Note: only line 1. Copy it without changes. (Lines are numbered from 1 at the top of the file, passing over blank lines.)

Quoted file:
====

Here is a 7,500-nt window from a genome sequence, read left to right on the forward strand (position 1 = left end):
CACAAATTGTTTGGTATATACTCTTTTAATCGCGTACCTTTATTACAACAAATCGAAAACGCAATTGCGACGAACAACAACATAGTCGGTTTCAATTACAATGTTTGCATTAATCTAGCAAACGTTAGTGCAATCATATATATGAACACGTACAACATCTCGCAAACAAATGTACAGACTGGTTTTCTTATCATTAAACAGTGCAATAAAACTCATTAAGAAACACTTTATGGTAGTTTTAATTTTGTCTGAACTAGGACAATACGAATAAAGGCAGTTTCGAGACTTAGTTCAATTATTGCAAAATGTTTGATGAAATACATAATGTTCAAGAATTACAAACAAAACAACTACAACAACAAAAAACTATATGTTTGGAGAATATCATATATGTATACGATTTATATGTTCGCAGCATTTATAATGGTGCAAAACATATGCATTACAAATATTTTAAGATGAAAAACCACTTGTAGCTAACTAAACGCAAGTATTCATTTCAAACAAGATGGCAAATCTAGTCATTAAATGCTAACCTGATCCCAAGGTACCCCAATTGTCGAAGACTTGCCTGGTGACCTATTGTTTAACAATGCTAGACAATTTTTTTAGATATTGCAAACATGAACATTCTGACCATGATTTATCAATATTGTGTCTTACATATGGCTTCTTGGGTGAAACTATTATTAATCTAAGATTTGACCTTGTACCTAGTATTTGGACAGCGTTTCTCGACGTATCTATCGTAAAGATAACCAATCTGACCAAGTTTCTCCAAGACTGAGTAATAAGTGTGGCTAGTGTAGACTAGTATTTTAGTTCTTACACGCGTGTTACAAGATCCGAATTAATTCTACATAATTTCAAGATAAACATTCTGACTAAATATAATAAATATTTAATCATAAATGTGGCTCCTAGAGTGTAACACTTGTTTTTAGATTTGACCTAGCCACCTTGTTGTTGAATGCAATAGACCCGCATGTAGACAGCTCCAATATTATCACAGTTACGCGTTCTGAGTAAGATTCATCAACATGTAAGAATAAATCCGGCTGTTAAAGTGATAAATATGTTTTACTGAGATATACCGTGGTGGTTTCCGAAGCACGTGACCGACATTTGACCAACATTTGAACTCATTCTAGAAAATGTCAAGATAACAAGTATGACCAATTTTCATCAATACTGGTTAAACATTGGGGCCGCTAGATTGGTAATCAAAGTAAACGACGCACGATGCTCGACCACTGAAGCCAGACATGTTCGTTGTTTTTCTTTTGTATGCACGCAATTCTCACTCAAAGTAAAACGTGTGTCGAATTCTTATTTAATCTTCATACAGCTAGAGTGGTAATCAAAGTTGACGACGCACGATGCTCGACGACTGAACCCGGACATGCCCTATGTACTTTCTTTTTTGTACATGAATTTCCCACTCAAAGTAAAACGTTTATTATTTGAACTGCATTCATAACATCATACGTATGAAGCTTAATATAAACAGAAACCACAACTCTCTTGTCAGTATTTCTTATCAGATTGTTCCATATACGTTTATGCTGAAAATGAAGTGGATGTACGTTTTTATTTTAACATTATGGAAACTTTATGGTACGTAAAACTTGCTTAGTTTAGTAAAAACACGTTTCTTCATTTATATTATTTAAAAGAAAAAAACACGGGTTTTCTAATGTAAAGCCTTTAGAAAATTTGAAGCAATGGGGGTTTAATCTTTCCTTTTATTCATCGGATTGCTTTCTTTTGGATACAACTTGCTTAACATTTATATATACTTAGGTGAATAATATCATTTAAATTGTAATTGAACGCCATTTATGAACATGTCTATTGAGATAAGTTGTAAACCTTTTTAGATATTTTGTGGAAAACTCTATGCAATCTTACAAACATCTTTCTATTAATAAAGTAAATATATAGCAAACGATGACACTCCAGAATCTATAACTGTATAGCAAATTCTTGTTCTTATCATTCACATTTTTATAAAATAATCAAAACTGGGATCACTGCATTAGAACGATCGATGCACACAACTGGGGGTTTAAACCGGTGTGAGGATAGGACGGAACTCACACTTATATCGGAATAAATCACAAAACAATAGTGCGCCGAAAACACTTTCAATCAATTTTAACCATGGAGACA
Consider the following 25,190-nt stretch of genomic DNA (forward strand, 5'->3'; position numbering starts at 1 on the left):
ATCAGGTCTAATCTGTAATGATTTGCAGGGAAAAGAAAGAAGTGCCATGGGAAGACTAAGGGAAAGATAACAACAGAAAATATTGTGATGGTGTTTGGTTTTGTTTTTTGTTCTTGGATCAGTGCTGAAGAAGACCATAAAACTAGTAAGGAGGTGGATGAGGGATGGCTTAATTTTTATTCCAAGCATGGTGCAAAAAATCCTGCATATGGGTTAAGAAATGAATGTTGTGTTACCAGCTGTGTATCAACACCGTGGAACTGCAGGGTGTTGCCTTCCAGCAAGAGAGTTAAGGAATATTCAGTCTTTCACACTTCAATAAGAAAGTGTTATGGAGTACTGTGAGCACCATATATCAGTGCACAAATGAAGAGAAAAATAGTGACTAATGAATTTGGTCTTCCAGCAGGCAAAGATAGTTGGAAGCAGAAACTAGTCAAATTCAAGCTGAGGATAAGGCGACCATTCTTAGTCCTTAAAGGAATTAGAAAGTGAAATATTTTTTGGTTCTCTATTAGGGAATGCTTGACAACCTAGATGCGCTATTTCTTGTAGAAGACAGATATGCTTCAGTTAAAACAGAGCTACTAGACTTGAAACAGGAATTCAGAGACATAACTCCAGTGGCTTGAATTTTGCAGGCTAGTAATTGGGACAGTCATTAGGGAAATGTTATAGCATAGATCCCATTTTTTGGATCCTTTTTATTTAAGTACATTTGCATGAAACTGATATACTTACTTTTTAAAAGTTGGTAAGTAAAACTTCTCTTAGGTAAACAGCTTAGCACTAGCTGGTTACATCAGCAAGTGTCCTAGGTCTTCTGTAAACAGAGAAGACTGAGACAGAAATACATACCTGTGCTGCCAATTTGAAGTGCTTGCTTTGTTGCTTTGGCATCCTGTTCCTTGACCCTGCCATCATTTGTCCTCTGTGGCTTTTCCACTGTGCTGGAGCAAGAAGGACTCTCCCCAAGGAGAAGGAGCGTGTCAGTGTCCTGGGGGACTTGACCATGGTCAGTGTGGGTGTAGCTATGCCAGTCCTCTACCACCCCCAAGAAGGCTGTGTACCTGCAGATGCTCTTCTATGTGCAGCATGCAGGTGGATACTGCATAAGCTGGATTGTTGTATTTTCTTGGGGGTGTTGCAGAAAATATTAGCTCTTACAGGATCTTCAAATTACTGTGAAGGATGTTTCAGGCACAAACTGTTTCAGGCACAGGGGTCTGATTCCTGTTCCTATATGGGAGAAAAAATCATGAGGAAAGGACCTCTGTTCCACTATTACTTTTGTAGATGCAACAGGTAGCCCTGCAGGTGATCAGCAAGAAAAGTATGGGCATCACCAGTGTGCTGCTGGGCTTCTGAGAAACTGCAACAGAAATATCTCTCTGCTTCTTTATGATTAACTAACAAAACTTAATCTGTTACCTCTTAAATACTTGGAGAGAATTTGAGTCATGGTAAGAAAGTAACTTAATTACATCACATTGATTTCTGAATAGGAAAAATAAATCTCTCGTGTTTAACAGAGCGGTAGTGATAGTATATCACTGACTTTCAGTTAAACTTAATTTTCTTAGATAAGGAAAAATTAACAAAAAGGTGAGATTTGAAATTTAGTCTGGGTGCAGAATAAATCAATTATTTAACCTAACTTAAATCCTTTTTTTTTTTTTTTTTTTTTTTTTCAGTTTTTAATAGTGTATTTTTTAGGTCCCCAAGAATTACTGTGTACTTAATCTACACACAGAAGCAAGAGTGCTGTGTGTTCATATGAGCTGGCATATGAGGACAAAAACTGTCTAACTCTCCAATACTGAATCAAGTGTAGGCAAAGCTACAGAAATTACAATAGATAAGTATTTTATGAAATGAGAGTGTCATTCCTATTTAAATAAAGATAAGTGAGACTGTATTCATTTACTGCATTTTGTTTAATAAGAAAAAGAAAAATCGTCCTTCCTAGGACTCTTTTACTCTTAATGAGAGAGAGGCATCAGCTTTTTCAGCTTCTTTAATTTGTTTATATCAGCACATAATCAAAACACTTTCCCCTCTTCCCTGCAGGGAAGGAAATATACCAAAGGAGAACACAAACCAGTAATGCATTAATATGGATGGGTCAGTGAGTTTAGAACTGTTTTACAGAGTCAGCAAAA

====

Here is a 7,500-nt window from a genome sequence, read left to right on the forward strand (position 1 = left end):